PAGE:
About Tami Baribeau

Lead Editor and co-founder of The Border House, feminist, gamer, lover of social media, technology, and virtual worlds. Pansexual, equestrian, dog lover, social game studio director and producer. Email me here and follow me on Twitter!
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18 Responses to My More-Than-#1ReasonWhy

  1. Doone says:

    Thanks for sharing your story. I’m really happy for all of us, but especially for women, for busting down these walls that we (men) have been holding up to keep you out. I think when more women are in the industry, games will finally be taken to the next level.

  2. John L. says:

    I know it’s not much, and I sure as hell wasn’t there and don’t participate in this sort of behavior, but I feel like I should say “I’m sorry” for maybe at least one of the people who acted like this.

    I’m sorry that people treat other people this way, and I’m sorry that the simple request to treat people of all flavors like actual human beings is such a polarizing topic of discussion. I don’t know what I can do, but I try my best to set a good example.


    I’m sorry.

  3. Pingback: i think we need our very own WOMEN IN GAMES thread - Wasting Your Life

  4. Fin Alyn says:

    I’m not in the game industry, but I think I can speak for many industries when I say, it’s not just women being harassed, but what are often perceived as feminine values, regardless of which gender is displaying them. The clear move of my Top 50 Fortune 500 company in the last decade for middle management has been to promote the jerks, the hard line butt kissers, and anybody who takes an antagonistic approach to the lowest level workers in the company and the customers they deal with daily. There is so little appreciation for the individual and an utter lack of compassion it’s frightening. I imagine it’s even more so for women, because the extra added dimension of gender harassment (if not sexual harassment) cuts so straight to the core of who that person is.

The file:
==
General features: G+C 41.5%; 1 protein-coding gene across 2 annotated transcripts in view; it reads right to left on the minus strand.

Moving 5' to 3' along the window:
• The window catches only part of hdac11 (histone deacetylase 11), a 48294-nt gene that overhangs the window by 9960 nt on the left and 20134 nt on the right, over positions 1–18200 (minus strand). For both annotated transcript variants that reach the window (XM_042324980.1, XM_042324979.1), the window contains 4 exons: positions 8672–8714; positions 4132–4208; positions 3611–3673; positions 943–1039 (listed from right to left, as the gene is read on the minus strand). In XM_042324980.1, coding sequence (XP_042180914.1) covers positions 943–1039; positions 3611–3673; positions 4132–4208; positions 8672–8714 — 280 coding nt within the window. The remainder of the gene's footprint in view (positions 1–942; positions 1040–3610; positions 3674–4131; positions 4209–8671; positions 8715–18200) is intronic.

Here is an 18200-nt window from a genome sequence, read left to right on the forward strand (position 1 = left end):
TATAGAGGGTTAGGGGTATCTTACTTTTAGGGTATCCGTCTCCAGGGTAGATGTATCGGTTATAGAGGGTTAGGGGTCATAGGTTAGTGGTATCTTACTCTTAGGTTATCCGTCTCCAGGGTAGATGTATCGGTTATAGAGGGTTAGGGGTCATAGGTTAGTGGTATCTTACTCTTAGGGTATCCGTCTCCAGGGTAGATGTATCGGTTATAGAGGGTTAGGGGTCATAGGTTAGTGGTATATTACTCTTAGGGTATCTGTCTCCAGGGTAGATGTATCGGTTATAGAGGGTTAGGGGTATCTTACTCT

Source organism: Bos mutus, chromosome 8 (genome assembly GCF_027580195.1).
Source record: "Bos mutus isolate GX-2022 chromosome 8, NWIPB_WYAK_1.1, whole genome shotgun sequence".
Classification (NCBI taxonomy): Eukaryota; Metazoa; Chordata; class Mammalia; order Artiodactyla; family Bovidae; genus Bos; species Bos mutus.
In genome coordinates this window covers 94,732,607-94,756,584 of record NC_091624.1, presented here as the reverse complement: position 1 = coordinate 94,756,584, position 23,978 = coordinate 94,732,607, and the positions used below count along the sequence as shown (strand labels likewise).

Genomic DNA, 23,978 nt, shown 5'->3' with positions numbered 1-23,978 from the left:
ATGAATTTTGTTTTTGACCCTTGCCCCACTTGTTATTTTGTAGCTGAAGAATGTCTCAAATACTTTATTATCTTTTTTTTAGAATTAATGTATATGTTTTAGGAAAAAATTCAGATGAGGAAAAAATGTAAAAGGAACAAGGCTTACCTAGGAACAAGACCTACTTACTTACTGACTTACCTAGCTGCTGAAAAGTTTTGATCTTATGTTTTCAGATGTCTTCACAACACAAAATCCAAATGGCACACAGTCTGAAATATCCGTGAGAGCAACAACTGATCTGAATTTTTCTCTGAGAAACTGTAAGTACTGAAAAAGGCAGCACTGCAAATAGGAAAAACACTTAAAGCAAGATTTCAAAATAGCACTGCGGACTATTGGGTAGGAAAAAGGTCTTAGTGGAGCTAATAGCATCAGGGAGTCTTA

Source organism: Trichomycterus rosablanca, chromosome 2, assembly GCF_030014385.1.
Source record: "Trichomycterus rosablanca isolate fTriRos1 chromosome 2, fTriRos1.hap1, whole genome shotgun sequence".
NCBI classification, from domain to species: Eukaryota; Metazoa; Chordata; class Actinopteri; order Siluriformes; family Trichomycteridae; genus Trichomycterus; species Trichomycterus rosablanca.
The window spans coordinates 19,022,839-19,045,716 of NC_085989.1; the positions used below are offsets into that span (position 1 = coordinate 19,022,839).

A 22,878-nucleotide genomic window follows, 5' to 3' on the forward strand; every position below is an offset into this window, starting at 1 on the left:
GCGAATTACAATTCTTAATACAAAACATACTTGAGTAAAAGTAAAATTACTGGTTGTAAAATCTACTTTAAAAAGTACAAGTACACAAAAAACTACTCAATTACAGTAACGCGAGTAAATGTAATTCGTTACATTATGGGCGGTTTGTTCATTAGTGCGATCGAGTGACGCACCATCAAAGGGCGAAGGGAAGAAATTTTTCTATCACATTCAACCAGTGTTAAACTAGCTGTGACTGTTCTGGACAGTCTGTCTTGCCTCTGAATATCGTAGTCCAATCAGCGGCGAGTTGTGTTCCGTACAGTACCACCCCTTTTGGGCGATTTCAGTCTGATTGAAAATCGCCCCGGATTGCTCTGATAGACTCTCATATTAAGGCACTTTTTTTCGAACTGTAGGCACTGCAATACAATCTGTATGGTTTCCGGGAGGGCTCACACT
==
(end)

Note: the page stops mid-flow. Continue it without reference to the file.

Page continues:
I’ve long felt that directing more girls and young women toward the sciences would help make small ripples and as more and more poured into the field, larger ripples as time goes on. I still feel that way, but I’m not sure if the corporate culture isn’t changing to the point that “asshat” isn’t a major qualification for entry into the corporate management structure, regardless of gender. If so, I sadly can see the same words in a decade coming from a female boss to a women in the gaming field.

    • Dave Fried says:

      Regarding asshattery in the corporate hierarchy, studies have shown that having women in upper management makes a company more successful. I think a lot of that is the ability of women to curb the naked aggression and testosterone that tends to characterize highly ambitious men.

      The thing is, we’re embarking on a grand experiment now because there are finally a sizable number of companies that have any women at all at the top. So if companies without a culture of asshattery are more successful, simple law of the jungle states they’ll win and the companies full of douche will fail, and overall corporate culture will change as a result.

      At least that’s what I hope will happen.

      • Zoya says:

        I don’t know whether this is what you meant, but I kind of disagree with the notion that women have innate qualities that soften the cut-throat corporate world. If the most successful execs are currently aggressive males, it seems likely that the most successful female execs are also aggressive. The presence of women does not automatically make a culture more nurturing and kind.

        Also, I’m also not sure that “testosterone” is a determinant of competitive success in the work place. If it was, wouldn’t most “ambitious” men be slathering themselves with AndroGel every night?

  5. Katie says:

    *hugs* I feel really lucky to work with you, Tami. I hope that maybe this is a turning point in the game industry and that my generation will be the one that sees equality in the game industry because of our brave predecessors like you.

  6. welshtroll says:

    Thank you for sharing your experiences, it must have been difficult to write.

    The great thing that the #1reasonwhy hashtag has done is to broadened peoples knowledge of how things are for those enduring it. I know that I have come away with a new found/ enhanced respect for many of those sharing their stories.